Title 9 Essay Research Paper Athletic Scholarships

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Title 9 Essay, Research Paper Athletic Scholarships: Who Wins? Athletic scholarships are designed to support physically gifted and talented students. This simple description makes it difficult to envision the problems associated with athletic scholarships, but recently, athletic scholarships and the programs linked with them have become quite controversial. In spite of this controversy, athletic scholarships should be retained, but college athletic programs should be reformed to deemphasize winning at all costs and to ensure that all student athletes are treated fairly. College athletic programs are certainly valuable. These programs increase school spirit and help to create a sense of community. They also help to raise money: winning teams spark alumni contributions, and

athletic events raise funds through ticket sales. In addition, athletic programs–like programs in the performing arts and music–help to provide a rewarding, balanced education for all students. Student athletes make important academic, social, and cultural contributions to their schools and thus enrich the college experience for others. Finally, without athletic scholarships, many students would not be able to attend college because, as Alvin Sanoff observes, the aid for which many economically deprived student athletes are eligible does not cover the expense of a college education the way athletic scholarships do (par. 5). Despite their obvious advantages, college athletic programs have problems. First, not all athletes–or all programs– are valued equally. On many

campuses money, equipment, and facilities have traditionally been allotted to football and basketball at the expense of less visible sports such as swimming, tennis, and field hockey. Men’s sports have been given a disproportionate amount of support, and “winning” teams and coaches have been compensated accordingly. In fact, according to Sue M. Durrant, until recently it was not unusual for women’s teams to use “hand-me-down” gear while men’s teams played with new “state of the art” equipment or for women’s teams to travel by bus while men’s teams traveled by plane (60). Another problem is that college athletes at all levels complain that their roles as athletes are overemphasized, to the detriment of their roles as students. According to Francis X. Dealy,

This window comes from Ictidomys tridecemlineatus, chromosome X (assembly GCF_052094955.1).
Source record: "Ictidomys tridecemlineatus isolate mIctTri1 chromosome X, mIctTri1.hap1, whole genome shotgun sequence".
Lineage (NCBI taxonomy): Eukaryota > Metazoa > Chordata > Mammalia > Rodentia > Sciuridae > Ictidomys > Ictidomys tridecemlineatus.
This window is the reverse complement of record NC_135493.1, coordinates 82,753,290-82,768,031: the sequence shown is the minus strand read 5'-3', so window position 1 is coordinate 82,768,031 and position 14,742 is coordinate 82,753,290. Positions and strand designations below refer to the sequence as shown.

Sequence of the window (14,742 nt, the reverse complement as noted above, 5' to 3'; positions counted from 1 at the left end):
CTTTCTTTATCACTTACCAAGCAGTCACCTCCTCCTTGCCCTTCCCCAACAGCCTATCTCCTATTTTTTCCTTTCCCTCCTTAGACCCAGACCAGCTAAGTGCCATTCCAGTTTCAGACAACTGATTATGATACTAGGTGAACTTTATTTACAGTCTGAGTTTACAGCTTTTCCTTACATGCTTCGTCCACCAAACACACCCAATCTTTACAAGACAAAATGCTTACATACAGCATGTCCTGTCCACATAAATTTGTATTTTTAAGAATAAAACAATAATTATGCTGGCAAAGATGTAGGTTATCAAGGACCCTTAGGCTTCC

some college athletic departments have become little more than glorified training camps for professional sports teams. This problem is compounded by overzealous recruiting practices, with colleges accepting academically unqualified students solely because of their athletic skills. These students are exploited and overworked, treated as commodities rather than as students, and given little academic support; many fail to graduate (106). With the demands of heavy travel and practice schedules, many student athletes, even those with strong academic backgrounds, risk falling behind in their studies. Moreover, their grueling schedules tend to isolate them from other students, excluding them from the college community. Given these difficulties, college athletic programs are under

considerable pressure to institute reforms. The problems associated with athletic scholarships are numerous and complex, but they have less to do with the scholarships themselves than with the way dishonest and exploitive athletic administrators run their programs. It is understandable that the main focus of most collegiate sports programs is winning. According to Vince Lombardi, the famous football coach, “Winning isn’t everything; it’s the only thing.” To the alumni, the administrators, and the fans, the only measure of an athletic program’s success is its win/loss record. A winning record attracts money and students; a losing record does not. They seem to believe, as the philosopher George Santayana has observed, “In athletics, as in all performances, only winning